The benchmark S&P 500 .SPX has rebounded about 15% since mid-June, halving its year-to-date loss, and the tech-heavy Nasdaq Composite .IXIC is up 20% over that time. Many of the so-called meme stocks that had been pummeled in the first half of the year have come screaming back, while the Cboe Volatility Index .VIX, known as Wall Street’s fear gauge, stands near a four-month low.新2手机网址（www.zq38.vip）实时更新发布最新最快的新2手机网址、新2手机网址线路、新2手机网址登录网址、新2手机网址管理端、新2手机网址手机版登录网址、新2手机皇冠登录网址。
NEW YORK: Optimism is seeping back into the U.S. stock market, as some investors grow more convinced that the economy may avoid a severe downturn even as it copes with high inflation.
The benchmark S&P 500 .SPX has rebounded about 15% since mid-June, halving its year-to-date loss, and the tech-heavy Nasdaq Composite .IXIC is up 20% over that time. Many of the so-called meme stocks that had been pummeled in the first half of the year have come screaming back, while the Cboe Volatility Index .VIX, known as Wall Street’s fear gauge, stands near a four-month low.
In the past week, bullish sentiment reached its highest level since March, according to a survey from the American Association of Individual Investors. Earlier this year, that gauge tumbled to its lowest in nearly 30 years,when stocks swooned on worries over how the Federal Reserve’s monetary tightening would hit the economy.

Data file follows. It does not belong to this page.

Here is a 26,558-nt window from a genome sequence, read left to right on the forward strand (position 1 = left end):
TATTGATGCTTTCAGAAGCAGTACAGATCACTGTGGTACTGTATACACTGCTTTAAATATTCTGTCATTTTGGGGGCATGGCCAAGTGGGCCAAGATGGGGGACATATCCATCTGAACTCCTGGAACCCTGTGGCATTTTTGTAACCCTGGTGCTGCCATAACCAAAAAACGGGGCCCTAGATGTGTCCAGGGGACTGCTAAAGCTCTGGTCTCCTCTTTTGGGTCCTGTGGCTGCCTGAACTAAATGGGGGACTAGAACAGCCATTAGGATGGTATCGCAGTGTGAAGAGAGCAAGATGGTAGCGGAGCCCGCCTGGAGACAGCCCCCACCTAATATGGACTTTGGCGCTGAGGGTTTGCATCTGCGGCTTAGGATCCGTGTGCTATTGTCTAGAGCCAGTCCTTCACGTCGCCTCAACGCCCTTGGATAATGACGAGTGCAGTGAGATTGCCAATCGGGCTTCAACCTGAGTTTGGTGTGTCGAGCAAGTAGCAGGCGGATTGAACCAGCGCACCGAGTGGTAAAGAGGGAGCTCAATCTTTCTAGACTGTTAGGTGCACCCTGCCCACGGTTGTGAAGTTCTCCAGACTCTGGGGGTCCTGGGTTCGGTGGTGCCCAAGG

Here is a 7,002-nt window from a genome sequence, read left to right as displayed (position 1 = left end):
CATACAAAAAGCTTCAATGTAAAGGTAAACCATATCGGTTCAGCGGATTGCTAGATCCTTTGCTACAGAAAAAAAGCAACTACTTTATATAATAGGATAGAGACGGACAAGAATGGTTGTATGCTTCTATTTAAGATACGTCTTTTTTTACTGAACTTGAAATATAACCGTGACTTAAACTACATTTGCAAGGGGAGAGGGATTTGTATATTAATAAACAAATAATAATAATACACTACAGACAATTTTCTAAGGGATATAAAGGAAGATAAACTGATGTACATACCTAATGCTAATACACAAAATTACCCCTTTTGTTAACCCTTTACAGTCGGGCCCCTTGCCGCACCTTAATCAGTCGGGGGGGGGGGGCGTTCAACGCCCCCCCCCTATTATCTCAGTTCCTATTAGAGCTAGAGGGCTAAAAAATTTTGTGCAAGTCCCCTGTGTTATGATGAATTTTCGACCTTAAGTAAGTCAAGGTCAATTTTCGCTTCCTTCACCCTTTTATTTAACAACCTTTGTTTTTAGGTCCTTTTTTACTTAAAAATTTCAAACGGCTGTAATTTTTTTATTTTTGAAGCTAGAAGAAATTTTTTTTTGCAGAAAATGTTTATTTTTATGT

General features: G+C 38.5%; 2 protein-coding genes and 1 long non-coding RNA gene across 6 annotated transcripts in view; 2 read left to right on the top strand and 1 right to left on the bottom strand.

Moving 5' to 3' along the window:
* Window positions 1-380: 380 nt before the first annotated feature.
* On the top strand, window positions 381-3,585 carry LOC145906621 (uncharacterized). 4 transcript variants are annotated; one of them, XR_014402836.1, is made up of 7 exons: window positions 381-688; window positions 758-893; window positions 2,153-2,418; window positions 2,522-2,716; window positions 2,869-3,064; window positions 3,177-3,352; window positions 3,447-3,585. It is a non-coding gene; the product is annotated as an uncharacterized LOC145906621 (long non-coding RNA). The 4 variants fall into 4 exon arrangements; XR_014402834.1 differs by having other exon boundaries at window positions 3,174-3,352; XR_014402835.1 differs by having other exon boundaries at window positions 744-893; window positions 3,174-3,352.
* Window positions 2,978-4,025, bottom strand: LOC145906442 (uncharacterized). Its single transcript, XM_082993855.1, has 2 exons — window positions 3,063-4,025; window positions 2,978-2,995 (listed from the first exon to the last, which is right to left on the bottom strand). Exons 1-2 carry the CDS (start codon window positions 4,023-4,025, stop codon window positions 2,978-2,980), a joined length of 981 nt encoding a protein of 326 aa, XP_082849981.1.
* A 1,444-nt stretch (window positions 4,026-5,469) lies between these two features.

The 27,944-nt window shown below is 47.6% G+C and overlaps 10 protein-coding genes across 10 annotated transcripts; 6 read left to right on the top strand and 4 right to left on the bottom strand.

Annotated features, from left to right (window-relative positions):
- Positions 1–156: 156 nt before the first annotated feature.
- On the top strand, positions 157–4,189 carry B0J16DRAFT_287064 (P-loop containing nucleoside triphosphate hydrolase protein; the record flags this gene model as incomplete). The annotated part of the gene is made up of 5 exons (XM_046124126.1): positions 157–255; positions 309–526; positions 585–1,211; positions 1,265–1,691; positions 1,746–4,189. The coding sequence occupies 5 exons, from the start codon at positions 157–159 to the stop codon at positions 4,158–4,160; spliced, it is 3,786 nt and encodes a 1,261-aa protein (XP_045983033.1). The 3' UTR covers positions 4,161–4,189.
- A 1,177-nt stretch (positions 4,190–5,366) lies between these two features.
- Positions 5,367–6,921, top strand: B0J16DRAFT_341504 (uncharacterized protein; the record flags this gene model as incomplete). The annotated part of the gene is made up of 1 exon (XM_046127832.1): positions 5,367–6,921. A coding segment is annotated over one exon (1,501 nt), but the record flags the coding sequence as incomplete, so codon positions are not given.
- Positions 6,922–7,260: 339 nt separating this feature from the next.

“We have experienced a fair amount of pain, but the perspective in how people are trading has turned violently towards a glass half full versus a glass half empty,” said Mark Hackett, Nationwide’s chief of investment research.
Data over the last two weeks bolstered hopes that the Fed can achieve a soft landing for the economy. While last week’s strong jobs report allayed fears of recession, inflation numbers this week showed the largest month-on-month deceleration of consumer price increases since 1973.,
The shift in market mood was reflected in data released by BoFA Global Research on Friday: tech stocks saw their largest inflows in around two months over the past week, while Treasury Inflation-Protected Securities, or TIPS, which are used to hedge against inflation, notched their fifth straight week of outflows.
“If in fact a soft landing is possible, then you’d want to see the kind of data inputs that we have seen thus far," said Art Hogan, chief market strategist at B. Riley Wealth. "Strong jobs number and declining inflation would both be important inputs into that theory.”
Through Thursday, the S&P 500 was up 1.5% for the week, on track for its fourth straight week of gains.
Until recently, optimism was hard to come by. Equity positioning last month stood in the 12th percentile of its range since January 2010, a July 29 note by Deutsche Bank analysts said, and some market participants have attributed the big jump in stocks to investors rapidly unwinding their bearish bets.
With stock market gyrations dropping to multi-month lows, further support for equities could come from funds that track volatility and turn bullish when market swings subside.